Spring is coming! And with it–gardening season! Are you, however, a frustrated gardener living in an urban location with no place to dig your hands into the soil? Or perhaps you have gardening space, but you’re the social type who wants to share in the glory of growing Mother Nature’s bounty? Well then, community gardening might be just the ticket for you. I will be covering a number of topics related to community gardening over time, but will start with the City of Seattle’s brilliant P-Patch Program.
P-Patches are community neighborhood gardens that are managed by the Seattle Department of Neighborhoods P-Patch Community Growing Program. There are 78 P-Patches distributed throughout the city ranging as far north as Bitter Lake and as far south as Rainier Beach. All totaled they equate approximately 44.5 acres and provide space for 4,400 gardeners. The “P” in P-Patch, by the way, honors the Picardo family who used to farm the land in the Wedgewood area that later became the first P-Patch in 1973.
To participate, all potential applicants need to get on a waitlist for existing gardens or interest list for gardens in development. Yearly fees include a $25 application fee and $12 for each 100sf gardened. The demand for space in P-Patch community gardens has grown significantly in recent years and a number of new gardens are going to be built over the next 2-3 years with community garden levy funds. If you are interested in starting a P-Patch in an unused space in your neighborhood contact the P-Patch program at 206-684-0264.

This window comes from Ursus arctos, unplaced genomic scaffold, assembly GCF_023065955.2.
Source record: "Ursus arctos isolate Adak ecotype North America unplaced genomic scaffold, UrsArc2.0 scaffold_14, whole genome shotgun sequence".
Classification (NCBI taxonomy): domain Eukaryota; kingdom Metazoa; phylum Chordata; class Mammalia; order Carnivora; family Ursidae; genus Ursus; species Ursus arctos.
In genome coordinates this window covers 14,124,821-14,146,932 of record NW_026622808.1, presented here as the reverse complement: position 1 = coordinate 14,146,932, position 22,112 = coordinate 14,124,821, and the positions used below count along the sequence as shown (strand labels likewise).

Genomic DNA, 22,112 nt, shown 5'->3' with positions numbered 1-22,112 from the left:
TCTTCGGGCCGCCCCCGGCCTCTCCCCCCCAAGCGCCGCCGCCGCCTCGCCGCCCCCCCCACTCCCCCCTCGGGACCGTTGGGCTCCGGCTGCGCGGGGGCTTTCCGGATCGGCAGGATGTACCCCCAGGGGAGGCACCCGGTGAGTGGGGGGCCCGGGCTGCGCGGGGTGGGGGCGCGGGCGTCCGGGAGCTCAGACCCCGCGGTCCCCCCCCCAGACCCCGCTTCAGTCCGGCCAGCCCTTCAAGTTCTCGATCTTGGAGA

One last word in regards to accessing P-Patches. In walking by one of these lovely developments, one can’t help but wonder if it’s okay to go check out the fragrant flowers and budding produce. I know that I’m always tempted, but wonder if it’s only for “paying customers.” Well now I know. According to the website “P-Patches are an open space resource for all members of the community, not just for gardeners, and are places to share love of gardening, cultivate friendships, strengthen neighborhoods, increase self-reliance, provide wildlife habitat, foster environmental awareness, relieve hunger, improve nutrition, and enjoy recreational and therapeutic opportunities.” Very cool—I see a lot more strolling through neighborhood P-Patches in my future.
Seattle Department of Neighborhoods P-Patch Community Growing Program